Comment: MPs need to realise we just don’t need HS2
By Joe Rukin
No matter how big the question marks over the HS2 project get, the government seems even more determined to push the project through, and announced today the first vote on their 'blank cheque' paving bill will take place on June 26th.
The problem is that when MPs come to vote, most won't have bothered to read and understand what is proposed. All they will know is those three words 'high speed rail' sound like they must be a good idea. The shining example of what happens when MPs take the time to understand the project is Barry Sheerman. The MP for Huddersfield explained his Damascene conversion: "I started looking at the evidence and research, and rather than bringing life into the regions, it would suck more life out of the regions into London and the south-east. The answer is clear, what we need is investment in our towns and cities. I was a bit conned by the PR that you've got to have a fast train. There is a lot of spin, and it's my job to represent my constituents and get through the spin and look at reality."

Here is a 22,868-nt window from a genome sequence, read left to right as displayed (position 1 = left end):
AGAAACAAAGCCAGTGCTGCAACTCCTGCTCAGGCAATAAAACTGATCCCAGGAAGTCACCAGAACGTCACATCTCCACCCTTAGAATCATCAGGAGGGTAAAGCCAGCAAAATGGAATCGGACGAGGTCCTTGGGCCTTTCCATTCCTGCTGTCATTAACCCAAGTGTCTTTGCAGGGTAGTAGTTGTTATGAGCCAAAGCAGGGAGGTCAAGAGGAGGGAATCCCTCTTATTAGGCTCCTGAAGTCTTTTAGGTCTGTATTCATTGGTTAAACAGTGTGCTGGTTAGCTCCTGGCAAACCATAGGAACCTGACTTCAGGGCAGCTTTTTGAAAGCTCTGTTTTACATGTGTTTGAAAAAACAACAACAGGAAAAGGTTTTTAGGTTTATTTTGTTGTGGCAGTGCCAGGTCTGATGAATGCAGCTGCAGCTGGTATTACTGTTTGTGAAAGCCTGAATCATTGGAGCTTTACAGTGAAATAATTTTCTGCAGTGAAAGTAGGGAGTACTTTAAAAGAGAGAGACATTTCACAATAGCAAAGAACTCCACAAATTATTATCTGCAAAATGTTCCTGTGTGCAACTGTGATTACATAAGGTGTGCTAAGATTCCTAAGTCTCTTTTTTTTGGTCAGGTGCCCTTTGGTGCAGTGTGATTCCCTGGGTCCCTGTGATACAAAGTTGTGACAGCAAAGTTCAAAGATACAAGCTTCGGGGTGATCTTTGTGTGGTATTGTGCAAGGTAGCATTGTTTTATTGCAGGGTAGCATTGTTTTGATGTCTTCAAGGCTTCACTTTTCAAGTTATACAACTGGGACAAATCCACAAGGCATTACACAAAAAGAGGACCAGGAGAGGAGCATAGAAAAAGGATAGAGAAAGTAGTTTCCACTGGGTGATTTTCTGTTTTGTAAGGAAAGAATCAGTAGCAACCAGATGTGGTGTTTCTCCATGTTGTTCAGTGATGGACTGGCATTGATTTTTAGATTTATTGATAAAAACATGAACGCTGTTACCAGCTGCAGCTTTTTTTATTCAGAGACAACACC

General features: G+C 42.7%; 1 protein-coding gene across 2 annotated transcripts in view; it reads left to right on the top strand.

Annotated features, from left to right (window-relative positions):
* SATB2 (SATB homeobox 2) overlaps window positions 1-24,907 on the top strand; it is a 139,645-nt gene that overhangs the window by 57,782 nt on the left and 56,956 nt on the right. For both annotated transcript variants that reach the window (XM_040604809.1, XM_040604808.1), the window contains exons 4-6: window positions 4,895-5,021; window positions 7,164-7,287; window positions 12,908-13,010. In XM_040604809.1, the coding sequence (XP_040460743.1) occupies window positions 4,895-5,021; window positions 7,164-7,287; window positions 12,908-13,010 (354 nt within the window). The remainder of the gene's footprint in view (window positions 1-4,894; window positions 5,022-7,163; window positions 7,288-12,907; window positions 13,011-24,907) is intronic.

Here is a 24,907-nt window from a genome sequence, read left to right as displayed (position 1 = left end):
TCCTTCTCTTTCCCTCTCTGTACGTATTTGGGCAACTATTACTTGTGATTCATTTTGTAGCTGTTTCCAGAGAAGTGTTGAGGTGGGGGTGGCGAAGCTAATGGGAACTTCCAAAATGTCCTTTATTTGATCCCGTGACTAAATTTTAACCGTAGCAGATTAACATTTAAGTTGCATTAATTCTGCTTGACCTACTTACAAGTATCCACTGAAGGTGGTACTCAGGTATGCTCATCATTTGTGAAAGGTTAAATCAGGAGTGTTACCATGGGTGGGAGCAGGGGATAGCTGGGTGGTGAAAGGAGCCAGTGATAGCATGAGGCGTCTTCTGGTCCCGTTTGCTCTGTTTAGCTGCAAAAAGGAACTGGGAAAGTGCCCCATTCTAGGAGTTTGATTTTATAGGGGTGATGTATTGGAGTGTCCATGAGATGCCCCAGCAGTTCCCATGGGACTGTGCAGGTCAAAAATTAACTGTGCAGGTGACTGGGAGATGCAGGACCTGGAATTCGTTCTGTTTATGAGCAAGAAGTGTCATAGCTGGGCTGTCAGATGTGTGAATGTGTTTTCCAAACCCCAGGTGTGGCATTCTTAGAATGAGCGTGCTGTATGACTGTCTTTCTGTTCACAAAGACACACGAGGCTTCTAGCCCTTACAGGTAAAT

There has been further disquiet in northern England with the leaders of Bradford and Wakefield councils coming out against. Even in Birmingham, a bastion of HS2 support thus far, the cracks appeared last month. The Chamber of Commerce had to hastily put together a press release reaffirming that 'business leaders' support HS2, following a survey which saw two-thirds of small businesses in the city are against the project.
Instead of going into detail on the economic case for HS2, it is far simpler to quote the BBC's economics editor, Stephanie Flanders: "I've found it quite hard to find and economist who thought it was a great idea." Instead of going into detail on the lack of environmental credentials, it is simpler to say that with HS2, you find the unprecedented stance from the Green party of opposing a public transport project.
Harder to dismiss are the criticisms of the government bodies set up specifically to assess public spending and big projects and ring the alarm bells when needed: namely the Major Projects Authority and the National Audit Office.
In May, the Major Projects Authority published its annual report. HS2 received an amber-red rating, which in civil service speak is saying it's that bad we're not sure you'll ever get it right. "Successful delivery of the project is in doubt, with major risks or issues apparent in a number of key areas," it noted. "Urgent action is needed to ensure these are addressed, and whether resolution is feasible”. What was missed at the time was this was the third consecutive amber-red rating for HS2, suggesting that the previous two calls for 'urgent action' had been ignored.